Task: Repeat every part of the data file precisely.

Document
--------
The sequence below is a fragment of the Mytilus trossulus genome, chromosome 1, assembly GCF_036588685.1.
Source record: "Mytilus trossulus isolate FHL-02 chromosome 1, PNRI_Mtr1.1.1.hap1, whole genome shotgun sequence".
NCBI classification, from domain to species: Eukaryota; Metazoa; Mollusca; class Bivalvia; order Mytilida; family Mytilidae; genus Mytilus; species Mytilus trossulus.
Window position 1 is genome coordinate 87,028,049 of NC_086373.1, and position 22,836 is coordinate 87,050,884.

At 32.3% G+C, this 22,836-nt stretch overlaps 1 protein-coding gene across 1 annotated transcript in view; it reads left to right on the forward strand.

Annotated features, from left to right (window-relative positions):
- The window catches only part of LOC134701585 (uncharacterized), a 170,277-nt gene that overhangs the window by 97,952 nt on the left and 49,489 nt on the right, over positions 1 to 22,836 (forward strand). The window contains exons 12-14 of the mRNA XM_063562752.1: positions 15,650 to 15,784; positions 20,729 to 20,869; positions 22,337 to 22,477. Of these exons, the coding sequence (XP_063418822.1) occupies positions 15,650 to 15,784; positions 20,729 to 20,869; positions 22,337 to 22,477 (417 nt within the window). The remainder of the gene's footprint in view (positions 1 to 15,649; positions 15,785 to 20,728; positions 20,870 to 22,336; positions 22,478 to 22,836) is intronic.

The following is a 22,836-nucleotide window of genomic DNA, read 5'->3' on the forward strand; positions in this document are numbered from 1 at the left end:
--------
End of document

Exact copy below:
The sequence below is a fragment of the Mytilus trossulus genome, chromosome 1, assembly GCF_036588685.1.
Source record: "Mytilus trossulus isolate FHL-02 chromosome 1, PNRI_Mtr1.1.1.hap1, whole genome shotgun sequence".
NCBI classification, from domain to species: Eukaryota; Metazoa; Mollusca; class Bivalvia; order Mytilida; family Mytilidae; genus Mytilus; species Mytilus trossulus.
Window position 1 is genome coordinate 87,028,049 of NC_086373.1, and position 22,836 is coordinate 87,050,884.

At 32.3% G+C, this 22,836-nt stretch overlaps 1 protein-coding gene across 1 annotated transcript in view; it reads left to right on the forward strand.

Annotated features, from left to right (window-relative positions):
- The window catches only part of LOC134701585 (uncharacterized), a 170,277-nt gene that overhangs the window by 97,952 nt on the left and 49,489 nt on the right, over positions 1 to 22,836 (forward strand). The window contains exons 12-14 of the mRNA XM_063562752.1: positions 15,650 to 15,784; positions 20,729 to 20,869; positions 22,337 to 22,477. Of these exons, the coding sequence (XP_063418822.1) occupies positions 15,650 to 15,784; positions 20,729 to 20,869; positions 22,337 to 22,477 (417 nt within the window). The remainder of the gene's footprint in view (positions 1 to 15,649; positions 15,785 to 20,728; positions 20,870 to 22,336; positions 22,478 to 22,836) is intronic.

The following is a 22,836-nucleotide window of genomic DNA, read 5'->3' on the forward strand; positions in this document are numbered from 1 at the left end: